I had high hopes for the trilogy and I really wanted to love Light of Impossible Stars, but unfortunately it fell just short of my expectations. I was here for Trouble Dog and her crew. I wanted to know their story and how they could possibly beat the impossible odds they face. Unfortunately the narrative shifts away from Trouble Dog and instead focuses on the introduction of Cordelia Pa, and other brand new characters who could hold the keys to humanity’s survival. This shift felt jarring to me and while I enjoyed Cordelia’s story it sidelined the characters I had the biggest bond with. It almost felt as if the Trouble Dog and her crew were demoted to supporting character status in their own novel. Had Cordelia Pa been introduced in Fleet of Knives, the shift would not have been as jarring and would've provided the reader with more time to grow attached to her character in a more gradual way.

As always Trouble Dog and Nod kept stealing the show from their human counterparts and they are somehow even more endearing this time round. Trouble Dog still brings all the sass and attitude to the party, but she has also grown immensely from the first novel exhibiting more humanity and compassion as she learns how to deal with loss and grief.  Her crew becomes her found family and it's this bond which makes it such an engaging read. Nod provides some much needed comic relief with its constant exasperation at the Hound of Difficulty's recklessness adding even more damage for it to repair.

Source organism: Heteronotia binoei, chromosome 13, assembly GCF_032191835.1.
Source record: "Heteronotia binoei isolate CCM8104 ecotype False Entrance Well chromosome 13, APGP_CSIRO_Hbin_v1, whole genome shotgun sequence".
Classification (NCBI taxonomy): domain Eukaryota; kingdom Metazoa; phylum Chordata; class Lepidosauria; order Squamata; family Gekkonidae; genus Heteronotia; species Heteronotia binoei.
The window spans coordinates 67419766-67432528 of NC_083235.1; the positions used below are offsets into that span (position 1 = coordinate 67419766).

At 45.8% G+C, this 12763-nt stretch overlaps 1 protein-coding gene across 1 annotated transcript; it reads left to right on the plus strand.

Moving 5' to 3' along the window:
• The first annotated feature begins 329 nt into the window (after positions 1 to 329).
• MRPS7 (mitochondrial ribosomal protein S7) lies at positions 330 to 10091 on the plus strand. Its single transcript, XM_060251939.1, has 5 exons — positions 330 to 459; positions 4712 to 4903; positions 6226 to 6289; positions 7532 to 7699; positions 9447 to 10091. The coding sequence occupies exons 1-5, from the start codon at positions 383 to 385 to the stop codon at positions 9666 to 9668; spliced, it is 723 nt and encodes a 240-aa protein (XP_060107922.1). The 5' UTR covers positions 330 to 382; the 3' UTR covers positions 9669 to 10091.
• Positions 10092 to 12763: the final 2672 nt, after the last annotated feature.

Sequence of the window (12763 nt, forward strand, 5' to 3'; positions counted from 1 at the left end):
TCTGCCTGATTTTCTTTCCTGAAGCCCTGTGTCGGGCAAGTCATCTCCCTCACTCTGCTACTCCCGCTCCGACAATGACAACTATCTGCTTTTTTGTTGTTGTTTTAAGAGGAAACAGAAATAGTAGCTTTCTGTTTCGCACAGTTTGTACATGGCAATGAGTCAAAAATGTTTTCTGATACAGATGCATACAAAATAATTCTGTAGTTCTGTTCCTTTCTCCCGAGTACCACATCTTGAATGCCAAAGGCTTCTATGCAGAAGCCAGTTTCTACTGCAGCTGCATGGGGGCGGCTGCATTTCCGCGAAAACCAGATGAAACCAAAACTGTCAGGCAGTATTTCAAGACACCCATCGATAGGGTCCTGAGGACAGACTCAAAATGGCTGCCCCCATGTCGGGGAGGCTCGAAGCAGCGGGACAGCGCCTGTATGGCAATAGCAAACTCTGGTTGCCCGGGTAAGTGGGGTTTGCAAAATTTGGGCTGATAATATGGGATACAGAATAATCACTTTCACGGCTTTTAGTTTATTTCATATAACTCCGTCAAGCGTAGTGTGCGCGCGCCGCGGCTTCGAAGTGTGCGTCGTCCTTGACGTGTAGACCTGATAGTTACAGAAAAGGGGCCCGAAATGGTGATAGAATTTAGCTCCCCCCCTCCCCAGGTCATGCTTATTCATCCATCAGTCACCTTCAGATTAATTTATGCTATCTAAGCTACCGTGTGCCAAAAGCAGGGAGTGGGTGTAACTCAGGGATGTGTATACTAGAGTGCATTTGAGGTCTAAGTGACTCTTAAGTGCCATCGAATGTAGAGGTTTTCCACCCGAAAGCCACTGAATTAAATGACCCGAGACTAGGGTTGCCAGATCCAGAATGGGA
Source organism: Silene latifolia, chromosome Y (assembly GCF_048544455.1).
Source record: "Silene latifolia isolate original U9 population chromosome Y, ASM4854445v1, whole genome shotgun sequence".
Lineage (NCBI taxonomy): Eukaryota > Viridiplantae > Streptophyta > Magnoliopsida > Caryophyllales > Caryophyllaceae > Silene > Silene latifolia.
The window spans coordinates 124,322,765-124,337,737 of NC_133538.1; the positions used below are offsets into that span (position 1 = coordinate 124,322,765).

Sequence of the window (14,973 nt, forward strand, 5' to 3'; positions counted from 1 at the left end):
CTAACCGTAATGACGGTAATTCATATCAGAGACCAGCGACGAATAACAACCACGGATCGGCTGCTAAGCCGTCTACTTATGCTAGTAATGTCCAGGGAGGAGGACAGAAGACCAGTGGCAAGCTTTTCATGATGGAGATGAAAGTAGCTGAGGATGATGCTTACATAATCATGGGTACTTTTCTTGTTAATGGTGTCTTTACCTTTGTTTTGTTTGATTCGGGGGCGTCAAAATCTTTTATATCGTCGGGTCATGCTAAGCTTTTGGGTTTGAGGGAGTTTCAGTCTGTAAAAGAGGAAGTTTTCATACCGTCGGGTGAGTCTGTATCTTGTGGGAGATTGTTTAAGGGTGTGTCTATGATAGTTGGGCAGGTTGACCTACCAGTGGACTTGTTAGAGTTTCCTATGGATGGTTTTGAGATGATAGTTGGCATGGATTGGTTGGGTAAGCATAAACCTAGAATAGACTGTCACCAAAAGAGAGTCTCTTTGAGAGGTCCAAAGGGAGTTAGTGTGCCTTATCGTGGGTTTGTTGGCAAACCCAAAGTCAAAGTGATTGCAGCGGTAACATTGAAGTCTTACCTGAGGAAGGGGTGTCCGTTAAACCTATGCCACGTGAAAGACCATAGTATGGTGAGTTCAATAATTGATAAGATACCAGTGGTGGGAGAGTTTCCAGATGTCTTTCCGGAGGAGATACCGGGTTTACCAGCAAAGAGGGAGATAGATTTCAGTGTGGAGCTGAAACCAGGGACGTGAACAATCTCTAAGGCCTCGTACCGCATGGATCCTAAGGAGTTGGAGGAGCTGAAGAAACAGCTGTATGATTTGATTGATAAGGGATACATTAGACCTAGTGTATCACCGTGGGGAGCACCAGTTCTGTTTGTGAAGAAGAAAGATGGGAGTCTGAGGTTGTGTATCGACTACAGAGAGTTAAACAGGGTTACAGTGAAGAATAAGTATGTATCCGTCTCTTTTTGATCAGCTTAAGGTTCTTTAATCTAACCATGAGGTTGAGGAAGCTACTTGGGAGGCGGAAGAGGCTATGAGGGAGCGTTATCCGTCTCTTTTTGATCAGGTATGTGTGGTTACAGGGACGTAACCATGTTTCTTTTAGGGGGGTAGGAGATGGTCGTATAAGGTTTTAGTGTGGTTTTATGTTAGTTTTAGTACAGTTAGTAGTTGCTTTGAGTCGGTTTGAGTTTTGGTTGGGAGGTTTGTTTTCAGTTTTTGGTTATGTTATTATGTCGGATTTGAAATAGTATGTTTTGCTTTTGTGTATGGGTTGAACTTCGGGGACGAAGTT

Light of Impossible Stars is a very fast read. The pacing is relentless, leaving you breathless by the time you reach the final confrontation. There are moments of joy, sadness and poignant redemption, but they almost go by in a blur not leaving enough time for things to sink in. The ending is satisfying and the last chapter hints at even more adventures to come for Trouble Dog.

My biggest criticism of Light of Impossible Stars, and the trilogy as a whole, is that it favours action over depth. The relentless pace of the story doesn’t leave enough room to explore the impact and implications of events and revelations on the characters. Taking the time to do so would’ve made the story a far richer, more emotional experience and elevated it from a very good read to something far more impactful.

Should you pick up the Embers of War Trilogy? Hell, yes! The Hound of Difficulty demands it!

The Verdict:
Light of Impossible Stars offers a satisfying conclusion to the Embers of War trilogy, but doesn’t quite live up to its full potential. The introduction of brand new characters this late in the series shifts the focus away from Trouble Dog and her crew and leaves little room to fully explore the consequences of events, diminishing the impact of the story somewhat. It's still a very good read offering loads of action and some truly memorable characters. If more adventures await the Trouble Dog I’ll definitely be along for the ride!

The Rating: 7/10 (Very Good)